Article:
Updated from 9:43 a.m. EDT

Stocks on Wall Street were off their morning lows and trading near the baseline Tuesday, as traders picked through a large, lackluster pile of

corporate earnings

statements.

The

Dow Jones Industrial Average

was down 46 points at 9218, and the

S&P 500

gave back 6.5 points to 978. The

Nasdaq

was down 14 points at 1755.

On Monday, the major indices rallied sharply as credit markets opened up somewhat and

Federal Reserve

Chairman Ben Bernanke said an

economic stimulus package

may be a good idea.

After the close of that session, credit card firm

American Express

(AXP) - Get Report

reported earnings that fell year over year but still beat analysts' expectations.

Elsewhere in the financials, business wasn't looking as good. Regional banks

Fifth Third

(FITB) - Get Report

,

National City

(NCC)

and

KeyCorp

(KEY) - Get Report

all announced losses stemming from bad loans. National City said it plans to cut 4,000 jobs.

US Bancorp

(USB) - Get Report

said its income fell from a year ago.

Large bank

Citigroup

(C) - Get Report

was also in for a hard time following a Goldman Sachs analyst statement that said the firm may not report a profit for the next 12 months and reiterated a sell rating on the stock.

Tuesday also marked the deadline for settlement of $400 billion worth of credit default swaps on bankrupt brokerage

Lehman Brothers'

debt.

The

Federal Reserve

announced that it would buy commercial paper from money-market mutual funds in another effort to massage cramped credit markets. Abroad, Canada's central bank lowered its target interest rate 25 basis points to 2.25%, and France announced plans for a $14 billion capital injection into its largest banks.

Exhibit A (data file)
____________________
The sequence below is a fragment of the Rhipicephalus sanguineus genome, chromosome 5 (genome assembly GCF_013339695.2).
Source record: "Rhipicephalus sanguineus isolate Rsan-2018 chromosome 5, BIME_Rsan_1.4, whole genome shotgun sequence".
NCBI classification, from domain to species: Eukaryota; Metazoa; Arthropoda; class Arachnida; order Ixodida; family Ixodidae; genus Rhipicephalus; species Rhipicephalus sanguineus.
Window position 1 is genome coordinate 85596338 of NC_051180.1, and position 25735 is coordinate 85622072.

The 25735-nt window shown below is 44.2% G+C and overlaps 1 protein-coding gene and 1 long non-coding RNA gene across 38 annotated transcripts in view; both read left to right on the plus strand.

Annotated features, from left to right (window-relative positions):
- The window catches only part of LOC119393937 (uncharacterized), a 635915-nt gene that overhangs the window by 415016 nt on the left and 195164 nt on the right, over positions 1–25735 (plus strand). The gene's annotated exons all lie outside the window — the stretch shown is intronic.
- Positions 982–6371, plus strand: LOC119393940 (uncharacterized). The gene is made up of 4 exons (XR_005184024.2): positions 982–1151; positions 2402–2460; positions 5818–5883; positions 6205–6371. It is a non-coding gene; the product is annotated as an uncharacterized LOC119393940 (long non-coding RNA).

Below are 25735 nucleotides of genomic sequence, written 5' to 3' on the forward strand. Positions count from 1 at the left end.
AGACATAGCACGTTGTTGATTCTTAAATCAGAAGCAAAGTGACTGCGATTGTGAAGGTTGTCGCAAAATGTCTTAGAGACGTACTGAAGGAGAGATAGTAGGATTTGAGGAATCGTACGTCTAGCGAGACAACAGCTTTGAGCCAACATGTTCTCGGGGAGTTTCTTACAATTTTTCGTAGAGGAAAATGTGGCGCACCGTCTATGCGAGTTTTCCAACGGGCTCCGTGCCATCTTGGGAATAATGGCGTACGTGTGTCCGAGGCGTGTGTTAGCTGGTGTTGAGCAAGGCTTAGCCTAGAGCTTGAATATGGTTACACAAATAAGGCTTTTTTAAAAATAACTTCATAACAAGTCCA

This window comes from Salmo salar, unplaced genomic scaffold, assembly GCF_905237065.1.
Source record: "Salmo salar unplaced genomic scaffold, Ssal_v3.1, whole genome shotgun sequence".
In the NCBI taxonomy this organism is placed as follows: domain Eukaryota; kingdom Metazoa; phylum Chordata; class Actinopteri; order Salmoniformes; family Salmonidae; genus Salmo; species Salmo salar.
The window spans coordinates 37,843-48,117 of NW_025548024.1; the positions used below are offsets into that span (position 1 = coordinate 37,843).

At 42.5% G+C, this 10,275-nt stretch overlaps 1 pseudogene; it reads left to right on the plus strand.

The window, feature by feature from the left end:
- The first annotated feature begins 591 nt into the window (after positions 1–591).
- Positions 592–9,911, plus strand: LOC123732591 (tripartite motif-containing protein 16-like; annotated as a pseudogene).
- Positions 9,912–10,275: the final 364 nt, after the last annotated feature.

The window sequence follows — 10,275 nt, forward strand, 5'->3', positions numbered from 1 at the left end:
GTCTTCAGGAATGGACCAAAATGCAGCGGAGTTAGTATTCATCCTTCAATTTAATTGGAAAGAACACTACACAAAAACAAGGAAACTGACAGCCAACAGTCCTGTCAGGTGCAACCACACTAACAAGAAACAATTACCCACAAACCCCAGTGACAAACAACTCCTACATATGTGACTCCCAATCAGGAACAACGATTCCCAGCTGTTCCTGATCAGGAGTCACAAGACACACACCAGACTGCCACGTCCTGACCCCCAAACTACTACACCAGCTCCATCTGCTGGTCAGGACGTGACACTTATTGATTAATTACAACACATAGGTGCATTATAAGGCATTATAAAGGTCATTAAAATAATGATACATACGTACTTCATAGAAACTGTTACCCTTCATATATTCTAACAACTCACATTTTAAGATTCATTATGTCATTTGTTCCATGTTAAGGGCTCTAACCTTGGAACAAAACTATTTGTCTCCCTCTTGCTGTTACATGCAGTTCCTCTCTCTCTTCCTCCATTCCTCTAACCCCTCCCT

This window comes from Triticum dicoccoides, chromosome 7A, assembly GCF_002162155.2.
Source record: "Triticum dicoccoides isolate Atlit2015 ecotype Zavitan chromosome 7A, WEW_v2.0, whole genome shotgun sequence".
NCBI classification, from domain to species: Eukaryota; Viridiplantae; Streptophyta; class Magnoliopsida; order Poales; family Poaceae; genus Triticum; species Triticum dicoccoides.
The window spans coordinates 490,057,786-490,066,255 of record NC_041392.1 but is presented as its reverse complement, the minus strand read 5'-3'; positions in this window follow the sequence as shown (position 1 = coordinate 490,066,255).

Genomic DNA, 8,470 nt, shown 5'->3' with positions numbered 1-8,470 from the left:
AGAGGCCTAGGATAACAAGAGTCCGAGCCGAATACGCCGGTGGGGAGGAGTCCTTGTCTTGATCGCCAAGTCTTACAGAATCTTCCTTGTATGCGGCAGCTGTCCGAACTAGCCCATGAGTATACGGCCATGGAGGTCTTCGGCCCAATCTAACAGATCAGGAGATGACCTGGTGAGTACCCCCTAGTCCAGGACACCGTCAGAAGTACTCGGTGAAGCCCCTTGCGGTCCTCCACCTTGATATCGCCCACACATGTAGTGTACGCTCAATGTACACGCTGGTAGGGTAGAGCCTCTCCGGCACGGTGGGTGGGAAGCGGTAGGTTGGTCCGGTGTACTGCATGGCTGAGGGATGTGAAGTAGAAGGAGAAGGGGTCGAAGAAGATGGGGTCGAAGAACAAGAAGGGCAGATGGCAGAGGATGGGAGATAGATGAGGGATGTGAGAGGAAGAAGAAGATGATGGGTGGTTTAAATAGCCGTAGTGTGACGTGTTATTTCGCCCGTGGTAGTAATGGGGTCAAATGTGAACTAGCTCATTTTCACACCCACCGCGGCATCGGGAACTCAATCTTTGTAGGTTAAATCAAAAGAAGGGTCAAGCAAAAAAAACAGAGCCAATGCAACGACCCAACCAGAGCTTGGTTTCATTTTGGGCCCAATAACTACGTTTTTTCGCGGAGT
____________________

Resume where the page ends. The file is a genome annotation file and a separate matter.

The cost of borrowing among big banks was once again declining, as three-month dollar Libor declined to 3.83% from 4.06%. The overnight rate slipped to 1.28% from 1.51%.

Many other companies' quarterly results were discouraging.

Texas Instruments

(TXN) - Get Report

said it foresaw weak sales in the next six months and said it plans to sell its cell-phone chip business.

Equipment manufacturer

Caterpillar

(CAT) - Get Report

reported a decline in profit as the cost of raw materials rose. Chemical firm

DuPont

(DD) - Get Report

reported third-quarter earnings that fell from a year earlier because of hurricane-related charges.

Not all was dismal among industrial firms, however. Conglomerate

3M

(MMM) - Get Report

announced improved earnings thanks to strong international sales. Defense company

Lockheed Martin

(LMT) - Get Report

also saw earnings improvement and raised its full-year expectations.

Drugmakers

Pfizer

(PFE) - Get Report

and

Biogen Idec

(BIIB) - Get Report

also reported. Biogen beat estimates, and Pfizer posted substantial earnings gains.

Schering-Plough

(SGP)

said its profit declined but revenue increased 63%.

As for the automakers,

The Wall Street Journal

reported that

Chrysler

might partner with

Nissan

(NSANY)

and

Renault

for purposes of manufacturing and development. The

Journal

said that Chrysler would still prefer to merge with

General Motors

(GM) - Get Report

.

Ford

(F) - Get Report

was also looking troubled after billionaire investor

Kirk Kerkorian

, whose

Tracinda Corp.

is the largest Ford shareholder barring Ford family members, sold about $17.7 million of its stake in the company to focus on opportunities in gaming, hospitality and oil and gas.

Looking at commodities, crude oil was declining $2.11 to $72.14 a barrel, and gold was down $12.30 to $777.70 an ounce.

Longer-dated U.S. Treasury securities were rising in price. The 10-year was up 8/32 to yield 3.81%, and the 30-year was gaining 6/32, yielding 4.24%. The dollar was gaining on the euro and pound but shrinking vs. the yen.

Overseas, European exchanges such as the FTSE in London and the DAX in Frankfurt were trading lower. As for Asian markets, Japan's Nikkei closed on the upside, while Hong Kong's Hang Seng finished with losses.